South Carolina Gov. Mark Sanford wipes his tears during a news conference in 2009 as he admitted to having an affair. (Mary Ann Chastain/AP)

June 24, 2009He said he was sorry for not being truthful about ducking out of work for a few days to visit his sweetheart in Argentina. That doesn’t sound like news unless the person delivering the mea culpa happens to be Mark Sanford, the married, Bible-quoting Republican governor of South Carolina. On this day, he gave a rambling, tearful public apology after having “disappeared from his state for nearly a week ... infuriating lawmakers in Columbia and leaving behind befuddled staff members who said they thought their boss was hiking on the Appalachian Trail,” Philip Rucker and Manuel Roig-Franzia wrote in The Washington Post the next day. Sanford had in fact been in Argentina to see his mistress, María Belén Chapur. The affair ended his marriage and nearly tanked his political career. But in 2013, he won a special election for a U.S. House seat. In 2014, Sanford announced on Facebook that his engagement with Chapur was over, but the couple soon got back together. Politico last year noted the scandal-tainted politician had nothing more to lose, which made him one of the few Republicans willing to publicly criticize President Trump. But on June 12, 2018, GOP primary voters disagreed and voted for his pro-Trump opponent.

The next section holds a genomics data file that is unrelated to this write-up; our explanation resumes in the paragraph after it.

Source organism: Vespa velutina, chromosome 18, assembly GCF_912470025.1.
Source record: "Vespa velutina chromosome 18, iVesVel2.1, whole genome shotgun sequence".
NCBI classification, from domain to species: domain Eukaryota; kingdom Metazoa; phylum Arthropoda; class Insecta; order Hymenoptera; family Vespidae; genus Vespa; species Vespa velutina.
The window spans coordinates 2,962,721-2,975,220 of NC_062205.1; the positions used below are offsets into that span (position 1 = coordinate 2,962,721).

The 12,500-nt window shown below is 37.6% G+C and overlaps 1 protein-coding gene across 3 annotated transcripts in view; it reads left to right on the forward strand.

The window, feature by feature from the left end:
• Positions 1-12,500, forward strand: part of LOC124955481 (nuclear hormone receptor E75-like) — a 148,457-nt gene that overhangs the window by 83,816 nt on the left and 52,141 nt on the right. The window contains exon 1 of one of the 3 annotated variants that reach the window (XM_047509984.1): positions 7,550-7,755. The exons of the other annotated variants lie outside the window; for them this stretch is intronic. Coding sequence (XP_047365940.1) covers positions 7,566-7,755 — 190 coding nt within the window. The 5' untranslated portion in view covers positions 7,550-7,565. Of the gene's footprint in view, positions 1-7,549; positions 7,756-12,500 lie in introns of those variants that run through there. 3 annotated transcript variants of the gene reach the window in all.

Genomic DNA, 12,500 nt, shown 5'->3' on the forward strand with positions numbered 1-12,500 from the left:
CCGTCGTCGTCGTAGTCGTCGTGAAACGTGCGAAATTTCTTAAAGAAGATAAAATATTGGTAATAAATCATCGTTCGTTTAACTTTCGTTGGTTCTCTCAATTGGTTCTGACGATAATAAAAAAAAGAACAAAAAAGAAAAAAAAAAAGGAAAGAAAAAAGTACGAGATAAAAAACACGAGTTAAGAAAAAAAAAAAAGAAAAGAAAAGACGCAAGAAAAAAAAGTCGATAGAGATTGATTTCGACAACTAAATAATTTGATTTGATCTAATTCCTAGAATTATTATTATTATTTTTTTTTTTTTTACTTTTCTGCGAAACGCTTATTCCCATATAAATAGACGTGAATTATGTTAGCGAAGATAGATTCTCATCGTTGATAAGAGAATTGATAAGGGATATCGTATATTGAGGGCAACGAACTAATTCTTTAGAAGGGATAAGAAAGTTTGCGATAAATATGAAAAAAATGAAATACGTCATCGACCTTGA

Annys Shin